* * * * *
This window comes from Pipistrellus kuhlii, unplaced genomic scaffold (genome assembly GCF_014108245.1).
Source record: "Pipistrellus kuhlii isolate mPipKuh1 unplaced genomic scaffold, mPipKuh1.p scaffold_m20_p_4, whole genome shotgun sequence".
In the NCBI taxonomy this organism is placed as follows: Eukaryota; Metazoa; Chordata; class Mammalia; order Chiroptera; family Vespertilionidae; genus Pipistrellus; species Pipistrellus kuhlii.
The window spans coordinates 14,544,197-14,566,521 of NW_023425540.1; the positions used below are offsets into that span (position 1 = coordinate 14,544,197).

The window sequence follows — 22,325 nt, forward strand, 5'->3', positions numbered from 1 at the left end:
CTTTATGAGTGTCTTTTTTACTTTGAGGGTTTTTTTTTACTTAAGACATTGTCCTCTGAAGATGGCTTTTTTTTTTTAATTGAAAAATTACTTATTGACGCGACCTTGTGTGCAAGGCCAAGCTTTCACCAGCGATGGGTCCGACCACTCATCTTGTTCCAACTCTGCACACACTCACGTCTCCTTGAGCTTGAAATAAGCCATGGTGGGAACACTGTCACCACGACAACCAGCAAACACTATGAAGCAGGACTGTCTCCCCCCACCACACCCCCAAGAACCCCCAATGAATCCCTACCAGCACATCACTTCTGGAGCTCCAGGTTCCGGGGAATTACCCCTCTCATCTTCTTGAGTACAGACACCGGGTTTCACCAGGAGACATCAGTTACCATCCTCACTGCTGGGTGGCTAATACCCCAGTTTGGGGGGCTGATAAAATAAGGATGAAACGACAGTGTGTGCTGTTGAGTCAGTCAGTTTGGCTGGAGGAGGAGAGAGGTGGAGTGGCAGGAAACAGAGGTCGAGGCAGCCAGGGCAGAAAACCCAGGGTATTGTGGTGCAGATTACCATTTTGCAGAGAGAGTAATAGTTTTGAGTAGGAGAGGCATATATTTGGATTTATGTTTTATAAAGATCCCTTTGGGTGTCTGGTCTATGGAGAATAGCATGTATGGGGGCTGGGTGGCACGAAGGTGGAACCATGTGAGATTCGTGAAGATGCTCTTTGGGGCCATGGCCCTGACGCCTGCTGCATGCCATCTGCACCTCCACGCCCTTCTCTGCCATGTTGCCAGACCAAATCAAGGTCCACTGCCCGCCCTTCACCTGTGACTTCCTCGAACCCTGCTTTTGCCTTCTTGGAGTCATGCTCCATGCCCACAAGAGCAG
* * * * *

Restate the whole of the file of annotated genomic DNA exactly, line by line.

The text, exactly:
This window comes from Pipistrellus kuhlii, unplaced genomic scaffold (genome assembly GCF_014108245.1).
Source record: "Pipistrellus kuhlii isolate mPipKuh1 unplaced genomic scaffold, mPipKuh1.p scaffold_m20_p_4, whole genome shotgun sequence".
In the NCBI taxonomy this organism is placed as follows: Eukaryota; Metazoa; Chordata; class Mammalia; order Chiroptera; family Vespertilionidae; genus Pipistrellus; species Pipistrellus kuhlii.
The window spans coordinates 14,544,197-14,566,521 of NW_023425540.1; the positions used below are offsets into that span (position 1 = coordinate 14,544,197).

The window sequence follows — 22,325 nt, forward strand, 5'->3', positions numbered from 1 at the left end:
CTTTATGAGTGTCTTTTTTACTTTGAGGGTTTTTTTTTACTTAAGACATTGTCCTCTGAAGATGGCTTTTTTTTTTTAATTGAAAAATTACTTATTGACGCGACCTTGTGTGCAAGGCCAAGCTTTCACCAGCGATGGGTCCGACCACTCATCTTGTTCCAACTCTGCACACACTCACGTCTCCTTGAGCTTGAAATAAGCCATGGTGGGAACACTGTCACCACGACAACCAGCAAACACTATGAAGCAGGACTGTCTCCCCCCACCACACCCCCAAGAACCCCCAATGAATCCCTACCAGCACATCACTTCTGGAGCTCCAGGTTCCGGGGAATTACCCCTCTCATCTTCTTGAGTACAGACACCGGGTTTCACCAGGAGACATCAGTTACCATCCTCACTGCTGGGTGGCTAATACCCCAGTTTGGGGGGCTGATAAAATAAGGATGAAACGACAGTGTGTGCTGTTGAGTCAGTCAGTTTGGCTGGAGGAGGAGAGAGGTGGAGTGGCAGGAAACAGAGGTCGAGGCAGCCAGGGCAGAAAACCCAGGGTATTGTGGTGCAGATTACCATTTTGCAGAGAGAGTAATAGTTTTGAGTAGGAGAGGCATATATTTGGATTTATGTTTTATAAAGATCCCTTTGGGTGTCTGGTCTATGGAGAATAGCATGTATGGGGGCTGGGTGGCACGAAGGTGGAACCATGTGAGATTCGTGAAGATGCTCTTTGGGGCCATGGCCCTGACGCCTGCTGCATGCCATCTGCACCTCCACGCCCTTCTCTGCCATGTTGCCAGACCAAATCAAGGTCCACTGCCCGCCCTTCACCTGTGACTTCCTCGAACCCTGCTTTTGCCTTCTTGGAGTCATGCTCCATGCCCACAAGAGCAG